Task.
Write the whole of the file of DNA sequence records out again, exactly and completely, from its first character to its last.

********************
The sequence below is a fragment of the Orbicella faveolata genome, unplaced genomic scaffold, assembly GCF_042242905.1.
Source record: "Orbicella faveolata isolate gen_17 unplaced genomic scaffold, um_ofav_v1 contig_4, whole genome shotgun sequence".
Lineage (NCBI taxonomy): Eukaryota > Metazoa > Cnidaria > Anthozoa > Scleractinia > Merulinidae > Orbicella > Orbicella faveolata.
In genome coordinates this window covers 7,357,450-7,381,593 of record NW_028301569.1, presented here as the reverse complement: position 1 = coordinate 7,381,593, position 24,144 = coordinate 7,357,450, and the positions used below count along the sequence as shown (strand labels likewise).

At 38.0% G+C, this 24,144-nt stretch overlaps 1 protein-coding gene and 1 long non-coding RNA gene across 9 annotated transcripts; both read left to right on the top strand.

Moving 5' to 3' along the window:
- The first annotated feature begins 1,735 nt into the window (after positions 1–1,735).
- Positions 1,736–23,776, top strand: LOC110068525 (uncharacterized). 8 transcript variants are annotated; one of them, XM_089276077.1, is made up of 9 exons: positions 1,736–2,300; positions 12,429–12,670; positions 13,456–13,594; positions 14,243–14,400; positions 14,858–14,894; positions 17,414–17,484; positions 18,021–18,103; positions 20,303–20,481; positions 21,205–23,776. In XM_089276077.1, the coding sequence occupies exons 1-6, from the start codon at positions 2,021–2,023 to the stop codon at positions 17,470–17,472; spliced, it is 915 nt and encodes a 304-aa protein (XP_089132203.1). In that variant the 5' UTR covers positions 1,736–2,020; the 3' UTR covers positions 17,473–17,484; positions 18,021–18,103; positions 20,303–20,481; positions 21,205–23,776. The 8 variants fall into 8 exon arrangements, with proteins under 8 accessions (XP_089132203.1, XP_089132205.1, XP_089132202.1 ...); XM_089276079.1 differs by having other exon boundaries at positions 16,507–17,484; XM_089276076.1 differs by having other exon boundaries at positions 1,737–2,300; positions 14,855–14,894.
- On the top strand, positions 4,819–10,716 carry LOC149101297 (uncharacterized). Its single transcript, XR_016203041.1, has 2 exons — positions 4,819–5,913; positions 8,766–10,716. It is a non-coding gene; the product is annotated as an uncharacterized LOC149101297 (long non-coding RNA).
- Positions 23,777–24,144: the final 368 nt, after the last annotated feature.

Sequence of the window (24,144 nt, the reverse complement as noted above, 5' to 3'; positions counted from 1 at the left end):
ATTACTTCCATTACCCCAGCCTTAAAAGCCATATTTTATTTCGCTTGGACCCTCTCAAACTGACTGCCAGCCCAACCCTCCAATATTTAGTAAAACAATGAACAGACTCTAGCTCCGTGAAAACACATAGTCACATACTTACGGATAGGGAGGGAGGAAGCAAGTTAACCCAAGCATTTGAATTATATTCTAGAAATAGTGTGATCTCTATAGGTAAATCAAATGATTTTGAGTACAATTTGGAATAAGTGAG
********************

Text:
The sequence below is a fragment of the Orbicella faveolata genome, unplaced genomic scaffold, assembly GCF_042242905.1.
Source record: "Orbicella faveolata isolate gen_17 unplaced genomic scaffold, um_ofav_v1 contig_4, whole genome shotgun sequence".
Lineage (NCBI taxonomy): Eukaryota > Metazoa > Cnidaria > Anthozoa > Scleractinia > Merulinidae > Orbicella > Orbicella faveolata.
In genome coordinates this window covers 7,357,450-7,381,593 of record NW_028301569.1, presented here as the reverse complement: position 1 = coordinate 7,381,593, position 24,144 = coordinate 7,357,450, and the positions used below count along the sequence as shown (strand labels likewise).

At 38.0% G+C, this 24,144-nt stretch overlaps 1 protein-coding gene and 1 long non-coding RNA gene across 9 annotated transcripts; both read left to right on the top strand.

Moving 5' to 3' along the window:
- The first annotated feature begins 1,735 nt into the window (after positions 1–1,735).
- Positions 1,736–23,776, top strand: LOC110068525 (uncharacterized). 8 transcript variants are annotated; one of them, XM_089276077.1, is made up of 9 exons: positions 1,736–2,300; positions 12,429–12,670; positions 13,456–13,594; positions 14,243–14,400; positions 14,858–14,894; positions 17,414–17,484; positions 18,021–18,103; positions 20,303–20,481; positions 21,205–23,776. In XM_089276077.1, the coding sequence occupies exons 1-6, from the start codon at positions 2,021–2,023 to the stop codon at positions 17,470–17,472; spliced, it is 915 nt and encodes a 304-aa protein (XP_089132203.1). In that variant the 5' UTR covers positions 1,736–2,020; the 3' UTR covers positions 17,473–17,484; positions 18,021–18,103; positions 20,303–20,481; positions 21,205–23,776. The 8 variants fall into 8 exon arrangements, with proteins under 8 accessions (XP_089132203.1, XP_089132205.1, XP_089132202.1 ...); XM_089276079.1 differs by having other exon boundaries at positions 16,507–17,484; XM_089276076.1 differs by having other exon boundaries at positions 1,737–2,300; positions 14,855–14,894.
- On the top strand, positions 4,819–10,716 carry LOC149101297 (uncharacterized). Its single transcript, XR_016203041.1, has 2 exons — positions 4,819–5,913; positions 8,766–10,716. It is a non-coding gene; the product is annotated as an uncharacterized LOC149101297 (long non-coding RNA).
- Positions 23,777–24,144: the final 368 nt, after the last annotated feature.

Sequence of the window (24,144 nt, the reverse complement as noted above, 5' to 3'; positions counted from 1 at the left end):
ATTACTTCCATTACCCCAGCCTTAAAAGCCATATTTTATTTCGCTTGGACCCTCTCAAACTGACTGCCAGCCCAACCCTCCAATATTTAGTAAAACAATGAACAGACTCTAGCTCCGTGAAAACACATAGTCACATACTTACGGATAGGGAGGGAGGAAGCAAGTTAACCCAAGCATTTGAATTATATTCTAGAAATAGTGTGATCTCTATAGGTAAATCAAATGATTTTGAGTACAATTTGGAATAAGTGAG